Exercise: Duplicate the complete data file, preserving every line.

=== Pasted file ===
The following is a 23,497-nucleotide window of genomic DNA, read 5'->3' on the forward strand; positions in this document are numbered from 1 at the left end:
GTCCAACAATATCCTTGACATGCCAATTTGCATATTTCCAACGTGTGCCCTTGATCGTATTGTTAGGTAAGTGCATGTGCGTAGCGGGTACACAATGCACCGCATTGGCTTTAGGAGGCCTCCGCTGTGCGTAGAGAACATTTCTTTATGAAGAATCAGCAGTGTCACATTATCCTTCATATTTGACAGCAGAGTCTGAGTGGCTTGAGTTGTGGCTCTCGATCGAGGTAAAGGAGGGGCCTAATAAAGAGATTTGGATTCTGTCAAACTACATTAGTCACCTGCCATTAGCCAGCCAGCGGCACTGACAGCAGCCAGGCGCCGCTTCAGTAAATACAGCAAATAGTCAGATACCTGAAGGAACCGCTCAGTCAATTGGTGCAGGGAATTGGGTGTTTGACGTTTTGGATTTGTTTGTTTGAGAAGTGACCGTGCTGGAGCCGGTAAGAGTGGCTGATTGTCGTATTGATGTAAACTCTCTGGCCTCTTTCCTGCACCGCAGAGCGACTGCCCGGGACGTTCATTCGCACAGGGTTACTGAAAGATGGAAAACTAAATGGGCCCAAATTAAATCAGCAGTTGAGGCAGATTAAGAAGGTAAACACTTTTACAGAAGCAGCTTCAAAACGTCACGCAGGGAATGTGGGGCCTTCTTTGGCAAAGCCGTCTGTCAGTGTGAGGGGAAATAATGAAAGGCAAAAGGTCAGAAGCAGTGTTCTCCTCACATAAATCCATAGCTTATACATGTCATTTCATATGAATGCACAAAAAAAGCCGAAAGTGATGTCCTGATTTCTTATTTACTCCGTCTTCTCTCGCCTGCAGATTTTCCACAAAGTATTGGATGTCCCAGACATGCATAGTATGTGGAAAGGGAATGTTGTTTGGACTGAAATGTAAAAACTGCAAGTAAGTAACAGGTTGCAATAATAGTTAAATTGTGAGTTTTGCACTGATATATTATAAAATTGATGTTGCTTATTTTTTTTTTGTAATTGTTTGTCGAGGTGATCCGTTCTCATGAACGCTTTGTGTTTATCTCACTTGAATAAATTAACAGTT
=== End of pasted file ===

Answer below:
The following is a 23,497-nucleotide window of genomic DNA, read 5'->3' on the forward strand; positions in this document are numbered from 1 at the left end:
GTCCAACAATATCCTTGACATGCCAATTTGCATATTTCCAACGTGTGCCCTTGATCGTATTGTTAGGTAAGTGCATGTGCGTAGCGGGTACACAATGCACCGCATTGGCTTTAGGAGGCCTCCGCTGTGCGTAGAGAACATTTCTTTATGAAGAATCAGCAGTGTCACATTATCCTTCATATTTGACAGCAGAGTCTGAGTGGCTTGAGTTGTGGCTCTCGATCGAGGTAAAGGAGGGGCCTAATAAAGAGATTTGGATTCTGTCAAACTACATTAGTCACCTGCCATTAGCCAGCCAGCGGCACTGACAGCAGCCAGGCGCCGCTTCAGTAAATACAGCAAATAGTCAGATACCTGAAGGAACCGCTCAGTCAATTGGTGCAGGGAATTGGGTGTTTGACGTTTTGGATTTGTTTGTTTGAGAAGTGACCGTGCTGGAGCCGGTAAGAGTGGCTGATTGTCGTATTGATGTAAACTCTCTGGCCTCTTTCCTGCACCGCAGAGCGACTGCCCGGGACGTTCATTCGCACAGGGTTACTGAAAGATGGAAAACTAAATGGGCCCAAATTAAATCAGCAGTTGAGGCAGATTAAGAAGGTAAACACTTTTACAGAAGCAGCTTCAAAACGTCACGCAGGGAATGTGGGGCCTTCTTTGGCAAAGCCGTCTGTCAGTGTGAGGGGAAATAATGAAAGGCAAAAGGTCAGAAGCAGTGTTCTCCTCACATAAATCCATAGCTTATACATGTCATTTCATATGAATGCACAAAAAAAGCCGAAAGTGATGTCCTGATTTCTTATTTACTCCGTCTTCTCTCGCCTGCAGATTTTCCACAAAGTATTGGATGTCCCAGACATGCATAGTATGTGGAAAGGGAATGTTGTTTGGACTGAAATGTAAAAACTGCAAGTAAGTAACAGGTTGCAATAATAGTTAAATTGTGAGTTTTGCACTGATATATTATAAAATTGATGTTGCTTATTTTTTTTTTGTAATTGTTTGTCGAGGTGATCCGTTCTCATGAACGCTTTGTGTTTATCTCACTTGAATAAATTAACAGTT